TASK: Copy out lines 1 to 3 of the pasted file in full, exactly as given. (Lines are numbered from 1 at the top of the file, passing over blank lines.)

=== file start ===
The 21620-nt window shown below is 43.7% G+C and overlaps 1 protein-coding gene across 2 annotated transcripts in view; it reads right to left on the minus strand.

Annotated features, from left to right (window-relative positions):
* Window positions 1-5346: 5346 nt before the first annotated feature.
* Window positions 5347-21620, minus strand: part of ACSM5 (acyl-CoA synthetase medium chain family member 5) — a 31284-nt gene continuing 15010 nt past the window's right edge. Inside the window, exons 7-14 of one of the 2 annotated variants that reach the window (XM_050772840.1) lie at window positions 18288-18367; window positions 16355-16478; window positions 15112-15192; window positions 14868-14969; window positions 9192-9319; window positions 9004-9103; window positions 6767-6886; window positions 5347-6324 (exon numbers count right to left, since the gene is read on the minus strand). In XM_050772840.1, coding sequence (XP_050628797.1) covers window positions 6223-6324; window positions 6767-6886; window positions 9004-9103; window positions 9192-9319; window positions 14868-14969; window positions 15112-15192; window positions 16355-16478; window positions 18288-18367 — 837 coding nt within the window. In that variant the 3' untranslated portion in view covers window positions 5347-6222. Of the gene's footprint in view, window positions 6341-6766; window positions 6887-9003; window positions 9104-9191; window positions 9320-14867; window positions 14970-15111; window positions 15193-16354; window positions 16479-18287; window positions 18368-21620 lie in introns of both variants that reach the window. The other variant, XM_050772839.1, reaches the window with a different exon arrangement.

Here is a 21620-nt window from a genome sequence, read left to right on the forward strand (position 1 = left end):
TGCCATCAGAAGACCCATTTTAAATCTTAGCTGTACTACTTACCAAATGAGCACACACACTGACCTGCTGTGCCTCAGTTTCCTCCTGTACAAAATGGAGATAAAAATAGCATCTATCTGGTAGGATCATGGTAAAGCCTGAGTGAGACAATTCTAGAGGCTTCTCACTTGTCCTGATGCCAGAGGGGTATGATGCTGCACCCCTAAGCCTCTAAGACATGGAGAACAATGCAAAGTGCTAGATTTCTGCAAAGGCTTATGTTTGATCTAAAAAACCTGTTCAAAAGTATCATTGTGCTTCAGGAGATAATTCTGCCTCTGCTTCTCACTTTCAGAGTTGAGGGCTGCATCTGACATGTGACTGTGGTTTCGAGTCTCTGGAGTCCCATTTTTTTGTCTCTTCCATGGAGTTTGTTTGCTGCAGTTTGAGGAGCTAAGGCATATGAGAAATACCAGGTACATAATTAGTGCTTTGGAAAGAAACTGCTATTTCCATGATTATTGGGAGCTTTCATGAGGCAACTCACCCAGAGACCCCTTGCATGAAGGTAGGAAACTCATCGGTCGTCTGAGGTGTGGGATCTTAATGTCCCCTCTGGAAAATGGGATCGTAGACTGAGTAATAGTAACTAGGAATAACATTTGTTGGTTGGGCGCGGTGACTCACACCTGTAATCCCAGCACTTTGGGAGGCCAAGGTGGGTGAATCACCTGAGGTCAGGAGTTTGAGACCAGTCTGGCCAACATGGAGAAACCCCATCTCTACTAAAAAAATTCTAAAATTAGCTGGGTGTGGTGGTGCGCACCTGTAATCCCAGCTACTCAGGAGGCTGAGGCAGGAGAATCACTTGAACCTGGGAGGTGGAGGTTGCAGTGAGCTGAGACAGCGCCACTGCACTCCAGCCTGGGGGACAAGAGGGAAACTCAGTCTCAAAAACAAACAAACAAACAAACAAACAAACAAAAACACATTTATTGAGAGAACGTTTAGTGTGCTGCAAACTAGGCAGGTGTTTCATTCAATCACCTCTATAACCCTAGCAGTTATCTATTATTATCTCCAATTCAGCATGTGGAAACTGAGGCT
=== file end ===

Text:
The 21620-nt window shown below is 43.7% G+C and overlaps 1 protein-coding gene across 2 annotated transcripts in view; it reads right to left on the minus strand.

Annotated features, from left to right (window-relative positions):
* Window positions 1-5346: 5346 nt before the first annotated feature.